Aussie Job Creation Soars. Is a Rate Hike Imminent?

Yesterday I wrote… “Today, we’ll see the latest labor report from Australia. In recent months, the jobs data has consistently surprised to the upside each month, so it’s not like going out on a limb to say that I expect the job creation to be better than the +15,000 that’s forecast.”

Well… June employment in Australia showed an increase of 45,900 jobs (see above the forecast was for +15,000)… So… Once again, Australia pushed the envelope on job creation. Australia now has more people in paid employment than at any other time in its history!

What’s driving this job creation in Australia, when here in the US we can’t catch a break (except if you like to count the census workers)? Well, remember back in the ’90s when the US economy was cooking with gas, and they would say, “It’s the economy, stupid”… Well, we could twist that to say about Australia’s job creation, “It’s China, stupid”… OK… I’m not calling anyone “stupid”… Maybe CPI, but that’s not a “someone”!

I would have to say that this strong employment report will raise the rate hike flag for the markets once again, and we can see that with a 1-cent gain in the Aussie dollar (AUD) already this morning. Of course, I was ahead of the markets, which are now jumping on my “rate hike for August” bandwagon!

The Big Dog, euro (EUR) hit a 6-week high overnight of 1.2670… Again, I truly don’t think this rally – which has brought the euro from 1.18 to this 6-week high – has strong legs… The euro is NOT out of the woods by any stretch of the imagination… But having said that, I have to admit that I’m impressed with the Big Dog’s ability to rally in the face of those calling for the euro to return to parity with the dollar.

If all things were equal… And the European debt got treated the same as the US debt, I would say that I believe the euro would end this year back at 1.30… But… And that’s a big “but”… All things are NOT treated the same… And so, the Big Dog remains on the tenterhooks…

And speaking of the Big Dog… The European Central Bank (ECB) is meeting this morning… This will be a non-event, even with the statement following the “no change in rates” announcement. I expect ECB President, Trichet to be asked about bond purchases and things like that, but I suspect Trichet to play this close to the vest, and attempt to veer the focus toward the upcoming bank stress tests.

Yesterday, I pointed out that Canadian dollars/loonies (CAD) and Swiss francs (CHF) were trading at the same level versus the dollar… (0.9440) Well… These two went in different directions yesterday… And for the first time in a couple of weeks, the loonie was the better performer on the day. The franc was not chopped liver… But the loonie outperformed the franc on the day. The loonie got a boost from a small rise in the price of oil, and a return to $1,200 for gold!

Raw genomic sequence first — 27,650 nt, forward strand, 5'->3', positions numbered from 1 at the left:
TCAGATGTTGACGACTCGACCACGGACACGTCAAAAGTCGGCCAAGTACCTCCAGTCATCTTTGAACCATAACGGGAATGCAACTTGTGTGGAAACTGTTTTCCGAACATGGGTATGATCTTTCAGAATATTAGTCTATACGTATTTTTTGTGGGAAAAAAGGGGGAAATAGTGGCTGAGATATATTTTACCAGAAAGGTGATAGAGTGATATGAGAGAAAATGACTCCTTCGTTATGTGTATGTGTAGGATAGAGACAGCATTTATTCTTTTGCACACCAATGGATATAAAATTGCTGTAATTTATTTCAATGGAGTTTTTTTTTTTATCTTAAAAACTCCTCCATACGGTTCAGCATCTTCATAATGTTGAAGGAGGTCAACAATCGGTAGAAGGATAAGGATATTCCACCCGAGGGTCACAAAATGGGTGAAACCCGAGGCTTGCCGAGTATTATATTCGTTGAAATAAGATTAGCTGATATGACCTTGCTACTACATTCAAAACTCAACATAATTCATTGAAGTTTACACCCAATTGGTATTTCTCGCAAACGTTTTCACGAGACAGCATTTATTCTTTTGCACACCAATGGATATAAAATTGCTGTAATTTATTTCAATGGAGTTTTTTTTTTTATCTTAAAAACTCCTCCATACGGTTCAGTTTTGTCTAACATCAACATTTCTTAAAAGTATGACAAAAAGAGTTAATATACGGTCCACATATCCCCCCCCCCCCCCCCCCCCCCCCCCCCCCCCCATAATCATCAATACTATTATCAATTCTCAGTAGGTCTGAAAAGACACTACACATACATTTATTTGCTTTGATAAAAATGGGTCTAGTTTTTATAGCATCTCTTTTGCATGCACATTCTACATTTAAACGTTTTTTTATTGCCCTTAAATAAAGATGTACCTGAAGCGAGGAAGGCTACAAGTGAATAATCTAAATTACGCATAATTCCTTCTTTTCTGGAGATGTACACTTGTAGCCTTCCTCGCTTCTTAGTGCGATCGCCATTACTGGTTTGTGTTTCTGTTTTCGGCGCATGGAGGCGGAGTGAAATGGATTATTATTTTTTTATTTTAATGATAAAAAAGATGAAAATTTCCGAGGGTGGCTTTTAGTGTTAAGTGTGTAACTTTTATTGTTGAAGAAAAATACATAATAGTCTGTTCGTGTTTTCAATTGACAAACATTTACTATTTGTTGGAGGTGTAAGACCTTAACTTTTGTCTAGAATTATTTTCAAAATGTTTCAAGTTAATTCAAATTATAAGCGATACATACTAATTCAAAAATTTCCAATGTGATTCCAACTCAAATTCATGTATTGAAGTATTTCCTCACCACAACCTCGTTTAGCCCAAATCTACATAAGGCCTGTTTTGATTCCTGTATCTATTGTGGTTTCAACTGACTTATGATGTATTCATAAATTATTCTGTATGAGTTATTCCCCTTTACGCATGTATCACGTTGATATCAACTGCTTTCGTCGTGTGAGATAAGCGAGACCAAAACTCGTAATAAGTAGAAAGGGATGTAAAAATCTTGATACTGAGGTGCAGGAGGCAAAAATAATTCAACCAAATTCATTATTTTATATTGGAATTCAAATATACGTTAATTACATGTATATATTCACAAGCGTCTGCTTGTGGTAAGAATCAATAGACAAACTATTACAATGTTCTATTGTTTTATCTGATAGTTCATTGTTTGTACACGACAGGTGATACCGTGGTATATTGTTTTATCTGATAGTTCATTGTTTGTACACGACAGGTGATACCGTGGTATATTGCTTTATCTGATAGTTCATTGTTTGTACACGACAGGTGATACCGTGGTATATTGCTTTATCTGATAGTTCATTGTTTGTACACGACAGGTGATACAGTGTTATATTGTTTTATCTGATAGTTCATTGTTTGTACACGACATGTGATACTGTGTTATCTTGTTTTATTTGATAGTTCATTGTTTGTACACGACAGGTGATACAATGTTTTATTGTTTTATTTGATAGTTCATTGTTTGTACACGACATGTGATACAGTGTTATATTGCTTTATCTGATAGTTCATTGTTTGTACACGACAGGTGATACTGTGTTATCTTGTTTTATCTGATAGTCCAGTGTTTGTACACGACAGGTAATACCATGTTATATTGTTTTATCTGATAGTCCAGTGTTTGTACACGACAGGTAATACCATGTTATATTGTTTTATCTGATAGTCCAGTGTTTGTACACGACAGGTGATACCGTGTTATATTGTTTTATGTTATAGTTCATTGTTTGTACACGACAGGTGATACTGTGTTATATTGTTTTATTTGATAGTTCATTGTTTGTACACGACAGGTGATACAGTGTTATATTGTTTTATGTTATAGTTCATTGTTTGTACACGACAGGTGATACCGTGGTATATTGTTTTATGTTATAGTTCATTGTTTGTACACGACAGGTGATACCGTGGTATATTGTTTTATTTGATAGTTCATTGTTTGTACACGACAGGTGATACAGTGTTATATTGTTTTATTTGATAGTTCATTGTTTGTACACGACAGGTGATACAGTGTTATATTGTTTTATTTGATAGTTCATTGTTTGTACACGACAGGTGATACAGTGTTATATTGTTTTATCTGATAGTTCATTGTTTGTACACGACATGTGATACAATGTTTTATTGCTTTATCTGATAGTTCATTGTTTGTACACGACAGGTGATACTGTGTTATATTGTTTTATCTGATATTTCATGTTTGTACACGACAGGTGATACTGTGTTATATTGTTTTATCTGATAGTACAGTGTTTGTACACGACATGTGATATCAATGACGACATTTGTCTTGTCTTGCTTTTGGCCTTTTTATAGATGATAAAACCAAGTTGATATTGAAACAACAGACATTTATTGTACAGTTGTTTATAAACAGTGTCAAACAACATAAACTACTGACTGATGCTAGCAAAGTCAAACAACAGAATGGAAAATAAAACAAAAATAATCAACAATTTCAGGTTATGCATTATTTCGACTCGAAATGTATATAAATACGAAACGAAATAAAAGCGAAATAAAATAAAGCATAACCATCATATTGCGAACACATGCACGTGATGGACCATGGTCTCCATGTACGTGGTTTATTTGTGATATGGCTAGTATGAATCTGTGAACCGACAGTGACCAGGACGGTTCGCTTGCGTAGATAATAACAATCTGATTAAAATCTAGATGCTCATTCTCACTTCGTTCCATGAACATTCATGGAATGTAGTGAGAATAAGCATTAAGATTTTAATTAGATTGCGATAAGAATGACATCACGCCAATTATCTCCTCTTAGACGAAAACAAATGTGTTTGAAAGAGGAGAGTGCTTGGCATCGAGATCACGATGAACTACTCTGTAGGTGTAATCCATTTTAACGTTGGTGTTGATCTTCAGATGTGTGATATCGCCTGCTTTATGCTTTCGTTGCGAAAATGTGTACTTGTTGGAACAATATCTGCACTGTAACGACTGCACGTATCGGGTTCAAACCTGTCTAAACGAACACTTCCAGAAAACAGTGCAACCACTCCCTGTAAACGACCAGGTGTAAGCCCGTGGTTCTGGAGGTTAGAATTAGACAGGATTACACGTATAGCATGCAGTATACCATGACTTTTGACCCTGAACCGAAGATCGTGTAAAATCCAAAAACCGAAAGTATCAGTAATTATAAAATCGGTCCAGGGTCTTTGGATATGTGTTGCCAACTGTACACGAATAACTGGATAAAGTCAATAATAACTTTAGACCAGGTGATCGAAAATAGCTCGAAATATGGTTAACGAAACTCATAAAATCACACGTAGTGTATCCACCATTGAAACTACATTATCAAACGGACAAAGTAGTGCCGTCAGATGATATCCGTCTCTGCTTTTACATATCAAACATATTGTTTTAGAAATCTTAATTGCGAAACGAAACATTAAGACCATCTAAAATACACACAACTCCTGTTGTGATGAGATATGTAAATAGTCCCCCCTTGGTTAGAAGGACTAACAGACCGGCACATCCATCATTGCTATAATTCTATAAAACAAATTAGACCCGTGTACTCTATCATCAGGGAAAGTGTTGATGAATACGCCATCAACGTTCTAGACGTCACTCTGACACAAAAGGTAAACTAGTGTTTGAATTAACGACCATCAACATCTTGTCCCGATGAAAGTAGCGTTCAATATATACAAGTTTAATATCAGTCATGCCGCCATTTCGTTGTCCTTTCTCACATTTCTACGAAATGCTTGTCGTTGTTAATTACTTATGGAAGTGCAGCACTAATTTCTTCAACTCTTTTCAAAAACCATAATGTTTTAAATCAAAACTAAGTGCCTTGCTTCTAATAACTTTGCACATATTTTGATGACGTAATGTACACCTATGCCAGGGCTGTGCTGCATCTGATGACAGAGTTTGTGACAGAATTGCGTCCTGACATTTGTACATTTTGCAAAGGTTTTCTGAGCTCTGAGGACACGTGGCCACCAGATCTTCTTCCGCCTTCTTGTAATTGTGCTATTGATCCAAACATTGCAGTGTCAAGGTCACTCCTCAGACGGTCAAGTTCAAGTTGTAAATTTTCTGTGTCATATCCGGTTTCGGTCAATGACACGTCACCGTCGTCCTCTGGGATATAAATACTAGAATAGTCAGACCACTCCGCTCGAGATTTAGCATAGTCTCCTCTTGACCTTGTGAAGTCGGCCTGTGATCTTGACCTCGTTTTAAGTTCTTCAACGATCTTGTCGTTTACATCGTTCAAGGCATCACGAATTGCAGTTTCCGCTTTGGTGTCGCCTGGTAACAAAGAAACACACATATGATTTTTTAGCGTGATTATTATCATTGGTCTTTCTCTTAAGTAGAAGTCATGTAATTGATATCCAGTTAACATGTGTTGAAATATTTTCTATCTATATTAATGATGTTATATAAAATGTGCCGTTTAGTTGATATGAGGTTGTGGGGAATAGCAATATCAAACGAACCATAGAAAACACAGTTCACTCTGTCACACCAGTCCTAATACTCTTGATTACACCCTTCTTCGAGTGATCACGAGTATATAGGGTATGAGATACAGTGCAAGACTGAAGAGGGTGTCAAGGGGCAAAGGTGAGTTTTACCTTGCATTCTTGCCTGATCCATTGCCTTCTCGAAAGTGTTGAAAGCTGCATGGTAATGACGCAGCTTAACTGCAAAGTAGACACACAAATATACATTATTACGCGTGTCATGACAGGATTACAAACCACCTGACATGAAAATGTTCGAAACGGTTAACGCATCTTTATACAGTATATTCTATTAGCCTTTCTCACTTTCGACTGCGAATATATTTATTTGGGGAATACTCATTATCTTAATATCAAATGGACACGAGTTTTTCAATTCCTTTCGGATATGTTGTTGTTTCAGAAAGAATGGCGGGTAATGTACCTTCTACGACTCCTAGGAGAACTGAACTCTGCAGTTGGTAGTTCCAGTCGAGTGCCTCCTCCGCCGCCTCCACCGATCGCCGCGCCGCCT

In my continuing story of “an inconvenient debt,” today, the US will announce their latest funding needs with the auction amounts in 3, 10, and 30-year Treasuries… I suspect the amounts will be close to: $35 billion in 3-year Treasuries, $21 billion in 10-year Treasuries, and $13 billion in 30-year Treasuries… That’s a total of $69 billion… That’s just awful, folks… I know the dolts of the world don’t believe this is any big deal, that the US can just continue to issue Treasuries and the world will buy them forever…

Whenever I hear that, I think of that famous line by Margaret Thatcher, “The problem with Socialism is that you eventually run out of other people’s money.”

OK… Back to the auctions for a minute… The 10-year yield is 2.97% this morning, so buyers of that note will get for their fun and enjoyment less than 3% for the next 10-years… (I’m sure that in 3 years yields will be so high, that these people will be so sorry they bought these notes.)

While in Australia… They issued $1 billion of a 4.75% Aussie government bond due in 2016… And their 10-year has a yield of over 5%! Now… Tell me… Knowing the US’s funding problems, and their future debt problems with the unfunded liabilities, doesn’t an Aussie government bond make more sense?

OK… I could go on for days and weeks and months and years… No wait! I HAVE gone on for days and weeks and months and years talking about the accumulating debt in the US!

I was in a meeting yesterday and the “really Big Boss” in Jacksonville, asked me about the story about China buying a ton of Japanese bonds recently… I said that, “I don’t think this is a big deal, in that, this money would probably have bought Eurozone bonds, but with all the fluctuations of the euro recently, the Chinese probably just bought Japanese bonds to keep away from the euro right now.” I should have gone on to say that this is probably a big reason the Japanese yen (JPY) has been so strong recently… Central bank buying is always good for a currency, as long as it’s not the “home team” central bank doing the buying!